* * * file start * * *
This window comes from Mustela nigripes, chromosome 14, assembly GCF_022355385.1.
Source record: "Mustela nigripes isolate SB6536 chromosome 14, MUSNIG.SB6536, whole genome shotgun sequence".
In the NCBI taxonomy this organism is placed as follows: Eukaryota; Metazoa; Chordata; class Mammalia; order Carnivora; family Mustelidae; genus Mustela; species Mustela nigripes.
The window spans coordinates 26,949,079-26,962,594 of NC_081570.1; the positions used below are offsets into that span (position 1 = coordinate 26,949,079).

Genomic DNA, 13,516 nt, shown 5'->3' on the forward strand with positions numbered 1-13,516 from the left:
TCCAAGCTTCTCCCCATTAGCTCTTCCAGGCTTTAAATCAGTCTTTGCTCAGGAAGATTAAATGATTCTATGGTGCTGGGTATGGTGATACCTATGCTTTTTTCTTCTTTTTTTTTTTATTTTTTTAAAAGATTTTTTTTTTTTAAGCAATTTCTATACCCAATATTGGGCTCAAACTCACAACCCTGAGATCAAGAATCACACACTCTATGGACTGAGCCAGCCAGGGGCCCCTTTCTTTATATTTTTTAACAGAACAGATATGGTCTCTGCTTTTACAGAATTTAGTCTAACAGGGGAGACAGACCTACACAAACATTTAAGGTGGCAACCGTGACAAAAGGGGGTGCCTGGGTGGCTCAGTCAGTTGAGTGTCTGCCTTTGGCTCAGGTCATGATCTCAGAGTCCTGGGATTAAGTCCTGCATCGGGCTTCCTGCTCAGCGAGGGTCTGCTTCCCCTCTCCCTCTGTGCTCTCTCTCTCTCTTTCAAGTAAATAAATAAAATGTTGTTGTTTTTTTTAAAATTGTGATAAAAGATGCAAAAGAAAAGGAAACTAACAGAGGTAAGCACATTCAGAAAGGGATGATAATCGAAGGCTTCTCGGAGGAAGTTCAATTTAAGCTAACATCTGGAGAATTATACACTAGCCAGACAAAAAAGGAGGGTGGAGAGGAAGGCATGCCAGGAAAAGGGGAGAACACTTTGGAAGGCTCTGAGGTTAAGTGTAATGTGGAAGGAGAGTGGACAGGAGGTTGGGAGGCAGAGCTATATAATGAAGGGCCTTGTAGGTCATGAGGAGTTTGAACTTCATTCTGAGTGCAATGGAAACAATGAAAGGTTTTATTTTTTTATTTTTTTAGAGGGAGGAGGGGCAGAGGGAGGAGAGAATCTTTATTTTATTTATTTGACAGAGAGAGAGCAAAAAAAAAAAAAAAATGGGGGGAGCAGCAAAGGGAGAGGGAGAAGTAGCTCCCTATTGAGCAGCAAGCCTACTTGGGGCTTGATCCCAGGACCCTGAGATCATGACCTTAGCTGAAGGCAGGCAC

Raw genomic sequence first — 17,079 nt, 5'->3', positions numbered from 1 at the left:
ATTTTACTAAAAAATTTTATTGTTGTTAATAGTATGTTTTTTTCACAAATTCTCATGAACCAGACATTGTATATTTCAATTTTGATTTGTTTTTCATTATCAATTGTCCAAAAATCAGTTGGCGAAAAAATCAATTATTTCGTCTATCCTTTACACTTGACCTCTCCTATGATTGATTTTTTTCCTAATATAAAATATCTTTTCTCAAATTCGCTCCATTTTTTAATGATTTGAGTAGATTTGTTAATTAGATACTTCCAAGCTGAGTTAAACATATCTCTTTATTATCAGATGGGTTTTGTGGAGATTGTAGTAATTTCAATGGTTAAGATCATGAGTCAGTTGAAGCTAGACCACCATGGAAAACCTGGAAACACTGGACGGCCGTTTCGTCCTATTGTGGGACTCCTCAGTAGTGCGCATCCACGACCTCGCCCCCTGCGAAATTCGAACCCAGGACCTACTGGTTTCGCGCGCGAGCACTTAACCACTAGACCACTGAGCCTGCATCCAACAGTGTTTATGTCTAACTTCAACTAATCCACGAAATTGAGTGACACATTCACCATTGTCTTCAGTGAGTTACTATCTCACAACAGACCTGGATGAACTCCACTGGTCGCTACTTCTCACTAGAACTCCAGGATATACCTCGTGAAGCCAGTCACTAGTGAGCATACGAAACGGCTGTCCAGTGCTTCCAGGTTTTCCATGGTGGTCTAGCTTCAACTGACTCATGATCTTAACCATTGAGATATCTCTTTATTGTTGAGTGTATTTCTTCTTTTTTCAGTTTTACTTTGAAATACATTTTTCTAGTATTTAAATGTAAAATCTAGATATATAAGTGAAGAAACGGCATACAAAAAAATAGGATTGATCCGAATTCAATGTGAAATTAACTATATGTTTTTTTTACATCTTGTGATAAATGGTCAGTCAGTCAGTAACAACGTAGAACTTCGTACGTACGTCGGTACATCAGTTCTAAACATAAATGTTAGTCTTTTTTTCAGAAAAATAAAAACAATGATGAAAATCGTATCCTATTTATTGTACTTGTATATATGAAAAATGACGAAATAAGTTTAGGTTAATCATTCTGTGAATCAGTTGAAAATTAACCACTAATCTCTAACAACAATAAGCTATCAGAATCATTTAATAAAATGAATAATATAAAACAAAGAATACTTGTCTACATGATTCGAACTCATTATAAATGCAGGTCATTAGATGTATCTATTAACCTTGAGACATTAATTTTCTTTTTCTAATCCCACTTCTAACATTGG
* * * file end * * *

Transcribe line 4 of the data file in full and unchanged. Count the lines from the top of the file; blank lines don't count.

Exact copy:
The window spans coordinates 26,949,079-26,962,594 of NC_081570.1; the positions used below are offsets into that span (position 1 = coordinate 26,949,079).